Ever since rebuilding my 1972 Tr6 unit Triumph, I’ve always picked one thing over the winter to rebuild or do better based on my summer of riding.
Four years ago during the summer I had a small oil leak on the primary side and decided to try and install a dry primary I’ve seen on some Triumph choppers at a few shows.
After talking to a few folks and getting prices on multiple systems I settled on the QPD system developed and built by Bob “Ozzie” Oswald. In 1978 he built a 750 Bonnie belt system, which piqued the interest of Triumph in the U.S. and the Meriden factory. At the invitation of Triumph, Ozzie went to England where Bob demonstrated the reliability of his belt drive on a racetrack. This was the first of three trips to the U.K. but Triumph sadly shut their doors before a deal could be struck.
So needless to say the system has some history behind it and some old school cool. And that is what I was looking for.
I called and actually talked to Mr. Oswald, who was a very nice gentleman and answered all my questions. I ordered it there on the phone, and about 4 weeks later had a hand built system delivered to my door.
That system which consists of a QPD Aluminum Alloy Drive Pulley, QPD Aluminum Alloy Clutch Basket, QPD Aluminum Alloy Clutch Center Hub, QPD Plain Clutch Plates, QPD Clutch Pressure Plate, QPD Diaphragm Clutch Spring, Barnett Friction Clutch Plates , Gates HTD Toothed Belt, and all the necessary fixing hardware.
I won’t get into the details of the installation in this article (send me an email if you want details), but it was very easy.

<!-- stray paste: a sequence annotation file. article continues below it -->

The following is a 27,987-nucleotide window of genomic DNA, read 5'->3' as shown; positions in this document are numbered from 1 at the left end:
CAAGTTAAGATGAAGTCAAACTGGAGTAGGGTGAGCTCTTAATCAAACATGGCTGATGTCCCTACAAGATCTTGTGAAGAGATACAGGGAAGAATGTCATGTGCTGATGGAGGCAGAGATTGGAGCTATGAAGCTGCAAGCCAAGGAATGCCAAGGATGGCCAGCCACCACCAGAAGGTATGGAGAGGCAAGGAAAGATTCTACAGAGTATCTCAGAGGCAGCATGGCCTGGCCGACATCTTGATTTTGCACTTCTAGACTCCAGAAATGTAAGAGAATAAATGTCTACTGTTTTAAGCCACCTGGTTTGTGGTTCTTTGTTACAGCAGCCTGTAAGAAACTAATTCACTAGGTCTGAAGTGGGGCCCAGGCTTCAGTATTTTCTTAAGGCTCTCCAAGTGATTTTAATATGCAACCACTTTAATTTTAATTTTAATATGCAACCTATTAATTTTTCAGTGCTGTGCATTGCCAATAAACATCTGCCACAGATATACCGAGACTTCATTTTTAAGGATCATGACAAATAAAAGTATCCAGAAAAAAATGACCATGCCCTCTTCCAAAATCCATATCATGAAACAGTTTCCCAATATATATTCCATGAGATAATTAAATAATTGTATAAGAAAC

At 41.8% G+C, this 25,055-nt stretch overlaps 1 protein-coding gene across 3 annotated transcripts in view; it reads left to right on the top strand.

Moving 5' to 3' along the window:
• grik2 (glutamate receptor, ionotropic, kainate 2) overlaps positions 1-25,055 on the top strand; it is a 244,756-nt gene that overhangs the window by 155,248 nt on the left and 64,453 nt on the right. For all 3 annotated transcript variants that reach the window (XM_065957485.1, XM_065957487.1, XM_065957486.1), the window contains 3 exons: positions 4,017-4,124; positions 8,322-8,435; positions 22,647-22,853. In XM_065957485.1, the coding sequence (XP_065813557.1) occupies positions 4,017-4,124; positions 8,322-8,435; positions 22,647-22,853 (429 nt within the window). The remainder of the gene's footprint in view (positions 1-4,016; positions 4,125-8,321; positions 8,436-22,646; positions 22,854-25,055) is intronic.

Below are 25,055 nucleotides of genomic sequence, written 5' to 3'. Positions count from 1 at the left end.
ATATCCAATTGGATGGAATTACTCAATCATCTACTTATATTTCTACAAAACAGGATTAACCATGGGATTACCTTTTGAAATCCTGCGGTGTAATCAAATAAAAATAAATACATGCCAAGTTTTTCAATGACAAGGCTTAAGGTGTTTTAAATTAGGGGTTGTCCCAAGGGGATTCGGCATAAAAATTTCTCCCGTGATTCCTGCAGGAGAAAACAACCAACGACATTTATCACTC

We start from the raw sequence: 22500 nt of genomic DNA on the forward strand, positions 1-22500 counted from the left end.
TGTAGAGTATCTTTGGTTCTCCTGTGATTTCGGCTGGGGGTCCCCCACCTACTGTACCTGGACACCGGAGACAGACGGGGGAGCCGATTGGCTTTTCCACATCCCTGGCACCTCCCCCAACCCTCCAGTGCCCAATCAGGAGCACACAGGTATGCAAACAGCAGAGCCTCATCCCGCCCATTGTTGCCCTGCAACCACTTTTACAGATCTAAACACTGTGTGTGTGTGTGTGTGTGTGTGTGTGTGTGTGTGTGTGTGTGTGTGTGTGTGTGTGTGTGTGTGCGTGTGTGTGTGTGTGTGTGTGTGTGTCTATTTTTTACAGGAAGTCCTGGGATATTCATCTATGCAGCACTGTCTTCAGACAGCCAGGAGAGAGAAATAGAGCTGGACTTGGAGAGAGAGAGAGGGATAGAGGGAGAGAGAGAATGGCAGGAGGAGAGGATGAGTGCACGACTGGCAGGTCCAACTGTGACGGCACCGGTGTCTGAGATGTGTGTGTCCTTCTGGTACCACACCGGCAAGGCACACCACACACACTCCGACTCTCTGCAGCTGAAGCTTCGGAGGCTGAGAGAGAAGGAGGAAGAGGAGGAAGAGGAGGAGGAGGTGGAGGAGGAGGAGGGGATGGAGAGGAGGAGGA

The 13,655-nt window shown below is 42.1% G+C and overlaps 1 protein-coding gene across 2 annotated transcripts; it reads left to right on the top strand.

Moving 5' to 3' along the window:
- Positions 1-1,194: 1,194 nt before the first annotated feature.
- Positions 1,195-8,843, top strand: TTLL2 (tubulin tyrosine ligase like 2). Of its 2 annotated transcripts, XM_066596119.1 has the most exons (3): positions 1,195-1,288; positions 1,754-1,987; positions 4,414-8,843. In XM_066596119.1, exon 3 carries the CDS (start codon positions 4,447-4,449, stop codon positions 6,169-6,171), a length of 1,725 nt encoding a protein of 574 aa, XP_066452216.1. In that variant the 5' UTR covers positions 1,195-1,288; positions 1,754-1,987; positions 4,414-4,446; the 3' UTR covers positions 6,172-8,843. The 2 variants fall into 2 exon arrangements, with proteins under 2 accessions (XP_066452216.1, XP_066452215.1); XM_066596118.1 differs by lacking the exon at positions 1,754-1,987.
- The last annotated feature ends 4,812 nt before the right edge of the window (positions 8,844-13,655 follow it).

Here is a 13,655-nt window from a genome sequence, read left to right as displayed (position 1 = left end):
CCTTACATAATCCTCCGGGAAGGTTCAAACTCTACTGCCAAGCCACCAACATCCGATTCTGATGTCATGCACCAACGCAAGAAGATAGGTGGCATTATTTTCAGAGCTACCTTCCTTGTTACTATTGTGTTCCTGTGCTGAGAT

Removed the old primary and recharging systems, JB weld the oil holds (instead of using the sheet metal screws that came with the kit), to ensure no oil would lead into the primary. Followed Ozzie’s instructions, a phone call was needed for this part due to the fact the system showed up without instructions. Even with that little issue, the system was on in less than 3 hours (after the JB weld hardened).
I continued the customization by putting spacers on the cover and machined out the cover so you could see the clutch. Sort of my ode to Ducati dry clutches.
Issues were few, one was I didn’t know I was going to need a clutch tool. but you can purchase a Norton Clutch tool or build one like I did with some steel pipe, flat stock, large bolt with matching threads to the plate.
This puts pressure on the pressure plate to allow you to get the snap ring in place to keep the pressure plate in the clutch basket.
The other issue was my fault; I didn’t use blue thread lock on the tension screw that’s in the middle of the pressure plate. So after a few rides I lost the ability to use the clutch due to loose parts. Tightened it up and I’ve been good to go ever since.
Conclusion: I don’t think I’ll rebuild another triumph motor without one of these. Has never failed me. No more oil leaks from that cover. And the power delivery is nuts! I’ve never tried or used any of the other less expensive dry clutch conversions that folks like MAP and British Cycle Supply sell, so I can’t say it’s better, but it was easy to install and hasn’t failed me yet.
For more information see the QPD website.
This winter maybe adding a hydraulic clutch conversion, to get rid of the clutch cable and give my forearm a break in traffic.